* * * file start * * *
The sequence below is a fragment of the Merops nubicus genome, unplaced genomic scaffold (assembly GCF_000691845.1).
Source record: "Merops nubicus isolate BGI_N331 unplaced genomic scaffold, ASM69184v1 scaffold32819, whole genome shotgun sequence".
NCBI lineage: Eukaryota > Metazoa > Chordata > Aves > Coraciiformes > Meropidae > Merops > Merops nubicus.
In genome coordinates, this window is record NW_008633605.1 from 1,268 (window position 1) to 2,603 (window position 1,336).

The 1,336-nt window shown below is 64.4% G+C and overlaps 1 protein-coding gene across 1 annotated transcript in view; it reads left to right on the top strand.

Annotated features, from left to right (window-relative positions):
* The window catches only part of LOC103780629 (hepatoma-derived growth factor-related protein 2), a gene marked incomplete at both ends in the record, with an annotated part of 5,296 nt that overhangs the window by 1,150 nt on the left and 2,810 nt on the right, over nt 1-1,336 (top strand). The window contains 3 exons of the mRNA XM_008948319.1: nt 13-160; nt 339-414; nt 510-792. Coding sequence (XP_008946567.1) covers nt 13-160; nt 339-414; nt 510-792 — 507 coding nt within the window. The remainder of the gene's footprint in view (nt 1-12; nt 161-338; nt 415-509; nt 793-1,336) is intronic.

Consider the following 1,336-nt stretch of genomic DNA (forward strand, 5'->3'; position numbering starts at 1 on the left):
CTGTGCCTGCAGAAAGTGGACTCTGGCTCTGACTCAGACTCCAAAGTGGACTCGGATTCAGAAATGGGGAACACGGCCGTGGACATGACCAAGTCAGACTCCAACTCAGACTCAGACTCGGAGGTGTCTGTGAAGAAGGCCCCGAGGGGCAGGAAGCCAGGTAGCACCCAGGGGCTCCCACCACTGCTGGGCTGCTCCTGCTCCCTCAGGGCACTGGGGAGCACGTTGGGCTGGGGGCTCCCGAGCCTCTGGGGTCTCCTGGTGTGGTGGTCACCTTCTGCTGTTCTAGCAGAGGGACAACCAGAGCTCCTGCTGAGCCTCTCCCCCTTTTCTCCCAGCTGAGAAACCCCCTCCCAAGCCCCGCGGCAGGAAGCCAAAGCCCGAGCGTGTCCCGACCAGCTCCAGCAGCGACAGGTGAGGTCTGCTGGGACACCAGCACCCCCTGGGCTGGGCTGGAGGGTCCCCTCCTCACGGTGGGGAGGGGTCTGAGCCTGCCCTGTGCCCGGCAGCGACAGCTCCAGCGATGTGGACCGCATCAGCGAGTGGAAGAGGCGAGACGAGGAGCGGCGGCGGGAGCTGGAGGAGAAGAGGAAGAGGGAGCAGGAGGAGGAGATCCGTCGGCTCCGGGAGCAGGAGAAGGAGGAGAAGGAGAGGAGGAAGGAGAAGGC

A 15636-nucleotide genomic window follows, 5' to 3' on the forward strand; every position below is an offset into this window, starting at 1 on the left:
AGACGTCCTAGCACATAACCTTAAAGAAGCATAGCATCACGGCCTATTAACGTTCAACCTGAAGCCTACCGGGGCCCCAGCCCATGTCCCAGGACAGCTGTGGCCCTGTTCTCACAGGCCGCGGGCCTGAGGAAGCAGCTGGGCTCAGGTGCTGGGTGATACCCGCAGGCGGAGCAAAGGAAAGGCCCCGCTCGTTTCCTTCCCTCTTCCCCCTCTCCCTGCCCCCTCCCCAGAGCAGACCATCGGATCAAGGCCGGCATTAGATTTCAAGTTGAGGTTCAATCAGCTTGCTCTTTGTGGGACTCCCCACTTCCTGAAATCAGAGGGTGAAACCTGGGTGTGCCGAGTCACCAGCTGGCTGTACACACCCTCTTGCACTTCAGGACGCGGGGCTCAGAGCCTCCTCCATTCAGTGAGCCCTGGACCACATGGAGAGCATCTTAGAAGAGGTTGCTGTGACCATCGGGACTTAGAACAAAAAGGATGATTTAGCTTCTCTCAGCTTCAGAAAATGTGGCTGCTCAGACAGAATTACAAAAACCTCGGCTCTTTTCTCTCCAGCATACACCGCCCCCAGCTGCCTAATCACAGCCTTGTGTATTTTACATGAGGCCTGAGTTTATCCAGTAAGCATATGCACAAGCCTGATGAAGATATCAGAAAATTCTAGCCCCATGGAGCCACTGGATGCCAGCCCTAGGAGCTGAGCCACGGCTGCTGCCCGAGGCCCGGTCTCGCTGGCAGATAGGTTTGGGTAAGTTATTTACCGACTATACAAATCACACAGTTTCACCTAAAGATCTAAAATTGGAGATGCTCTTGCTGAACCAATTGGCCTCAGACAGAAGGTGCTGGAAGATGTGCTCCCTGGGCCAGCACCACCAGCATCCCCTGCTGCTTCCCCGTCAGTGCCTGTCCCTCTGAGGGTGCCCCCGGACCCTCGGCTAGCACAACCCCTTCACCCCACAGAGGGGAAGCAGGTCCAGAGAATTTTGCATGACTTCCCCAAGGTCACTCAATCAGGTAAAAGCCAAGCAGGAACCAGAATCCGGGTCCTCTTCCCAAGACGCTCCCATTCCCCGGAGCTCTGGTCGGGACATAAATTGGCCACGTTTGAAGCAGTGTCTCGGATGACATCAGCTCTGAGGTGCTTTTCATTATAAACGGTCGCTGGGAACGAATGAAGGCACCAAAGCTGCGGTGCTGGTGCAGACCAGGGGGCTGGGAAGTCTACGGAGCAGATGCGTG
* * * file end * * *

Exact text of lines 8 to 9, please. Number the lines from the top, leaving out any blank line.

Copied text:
Consider the following 1,336-nt stretch of genomic DNA (forward strand, 5'->3'; position numbering starts at 1 on the left):
CTGTGCCTGCAGAAAGTGGACTCTGGCTCTGACTCAGACTCCAAAGTGGACTCGGATTCAGAAATGGGGAACACGGCCGTGGACATGACCAAGTCAGACTCCAACTCAGACTCAGACTCGGAGGTGTCTGTGAAGAAGGCCCCGAGGGGCAGGAAGCCAGGTAGCACCCAGGGGCTCCCACCACTGCTGGGCTGCTCCTGCTCCCTCAGGGCACTGGGGAGCACGTTGGGCTGGGGGCTCCCGAGCCTCTGGGGTCTCCTGGTGTGGTGGTCACCTTCTGCTGTTCTAGCAGAGGGACAACCAGAGCTCCTGCTGAGCCTCTCCCCCTTTTCTCCCAGCTGAGAAACCCCCTCCCAAGCCCCGCGGCAGGAAGCCAAAGCCCGAGCGTGTCCCGACCAGCTCCAGCAGCGACAGGTGAGGTCTGCTGGGACACCAGCACCCCCTGGGCTGGGCTGGAGGGTCCCCTCCTCACGGTGGGGAGGGGTCTGAGCCTGCCCTGTGCCCGGCAGCGACAGCTCCAGCGATGTGGACCGCATCAGCGAGTGGAAGAGGCGAGACGAGGAGCGGCGGCGGGAGCTGGAGGAGAAGAGGAAGAGGGAGCAGGAGGAGGAGATCCGTCGGCTCCGGGAGCAGGAGAAGGAGGAGAAGGAGAGGAGGAAGGAGAAGGC